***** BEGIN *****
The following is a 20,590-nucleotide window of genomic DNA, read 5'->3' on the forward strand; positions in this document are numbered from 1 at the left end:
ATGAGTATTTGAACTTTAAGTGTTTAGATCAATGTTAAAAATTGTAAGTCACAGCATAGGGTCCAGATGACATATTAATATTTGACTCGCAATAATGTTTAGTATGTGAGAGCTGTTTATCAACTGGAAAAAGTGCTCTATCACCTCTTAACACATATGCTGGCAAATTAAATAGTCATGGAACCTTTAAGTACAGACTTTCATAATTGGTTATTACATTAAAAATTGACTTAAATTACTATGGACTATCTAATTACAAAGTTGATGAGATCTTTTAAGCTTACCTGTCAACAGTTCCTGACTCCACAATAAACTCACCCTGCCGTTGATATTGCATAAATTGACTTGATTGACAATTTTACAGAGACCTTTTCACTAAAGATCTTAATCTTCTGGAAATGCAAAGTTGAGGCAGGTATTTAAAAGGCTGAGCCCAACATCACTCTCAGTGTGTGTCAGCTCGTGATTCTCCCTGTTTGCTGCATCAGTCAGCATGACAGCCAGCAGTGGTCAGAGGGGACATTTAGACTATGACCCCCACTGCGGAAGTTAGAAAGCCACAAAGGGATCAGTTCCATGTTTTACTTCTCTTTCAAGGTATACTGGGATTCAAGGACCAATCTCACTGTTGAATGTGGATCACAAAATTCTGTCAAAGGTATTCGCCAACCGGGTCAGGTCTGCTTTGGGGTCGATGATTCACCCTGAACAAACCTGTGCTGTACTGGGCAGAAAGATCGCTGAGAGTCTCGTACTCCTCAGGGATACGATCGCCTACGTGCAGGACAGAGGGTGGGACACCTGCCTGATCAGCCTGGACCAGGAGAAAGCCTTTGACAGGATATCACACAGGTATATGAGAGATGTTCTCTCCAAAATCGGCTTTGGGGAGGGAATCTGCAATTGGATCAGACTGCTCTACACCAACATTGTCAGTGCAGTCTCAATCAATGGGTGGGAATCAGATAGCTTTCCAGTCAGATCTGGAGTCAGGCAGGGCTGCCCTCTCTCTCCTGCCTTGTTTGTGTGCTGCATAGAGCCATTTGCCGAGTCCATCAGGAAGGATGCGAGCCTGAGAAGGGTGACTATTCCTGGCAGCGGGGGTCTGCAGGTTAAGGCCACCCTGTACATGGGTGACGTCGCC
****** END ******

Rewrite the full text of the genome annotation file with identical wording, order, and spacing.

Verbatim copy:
The following is a 20,590-nucleotide window of genomic DNA, read 5'->3' on the forward strand; positions in this document are numbered from 1 at the left end:
ATGAGTATTTGAACTTTAAGTGTTTAGATCAATGTTAAAAATTGTAAGTCACAGCATAGGGTCCAGATGACATATTAATATTTGACTCGCAATAATGTTTAGTATGTGAGAGCTGTTTATCAACTGGAAAAAGTGCTCTATCACCTCTTAACACATATGCTGGCAAATTAAATAGTCATGGAACCTTTAAGTACAGACTTTCATAATTGGTTATTACATTAAAAATTGACTTAAATTACTATGGACTATCTAATTACAAAGTTGATGAGATCTTTTAAGCTTACCTGTCAACAGTTCCTGACTCCACAATAAACTCACCCTGCCGTTGATATTGCATAAATTGACTTGATTGACAATTTTACAGAGACCTTTTCACTAAAGATCTTAATCTTCTGGAAATGCAAAGTTGAGGCAGGTATTTAAAAGGCTGAGCCCAACATCACTCTCAGTGTGTGTCAGCTCGTGATTCTCCCTGTTTGCTGCATCAGTCAGCATGACAGCCAGCAGTGGTCAGAGGGGACATTTAGACTATGACCCCCACTGCGGAAGTTAGAAAGCCACAAAGGGATCAGTTCCATGTTTTACTTCTCTTTCAAGGTATACTGGGATTCAAGGACCAATCTCACTGTTGAATGTGGATCACAAAATTCTGTCAAAGGTATTCGCCAACCGGGTCAGGTCTGCTTTGGGGTCGATGATTCACCCTGAACAAACCTGTGCTGTACTGGGCAGAAAGATCGCTGAGAGTCTCGTACTCCTCAGGGATACGATCGCCTACGTGCAGGACAGAGGGTGGGACACCTGCCTGATCAGCCTGGACCAGGAGAAAGCCTTTGACAGGATATCACACAGGTATATGAGAGATGTTCTCTCCAAAATCGGCTTTGGGGAGGGAATCTGCAATTGGATCAGACTGCTCTACACCAACATTGTCAGTGCAGTCTCAATCAATGGGTGGGAATCAGATAGCTTTCCAGTCAGATCTGGAGTCAGGCAGGGCTGCCCTCTCTCTCCTGCCTTGTTTGTGTGCTGCATAGAGCCATTTGCCGAGTCCATCAGGAAGGATGCGAGCCTGAGAAGGGTGACTATTCCTGGCAGCGGGGGTCTGCAGGTTAAGGCCACCCTGTACATGGGTGACGTCGCC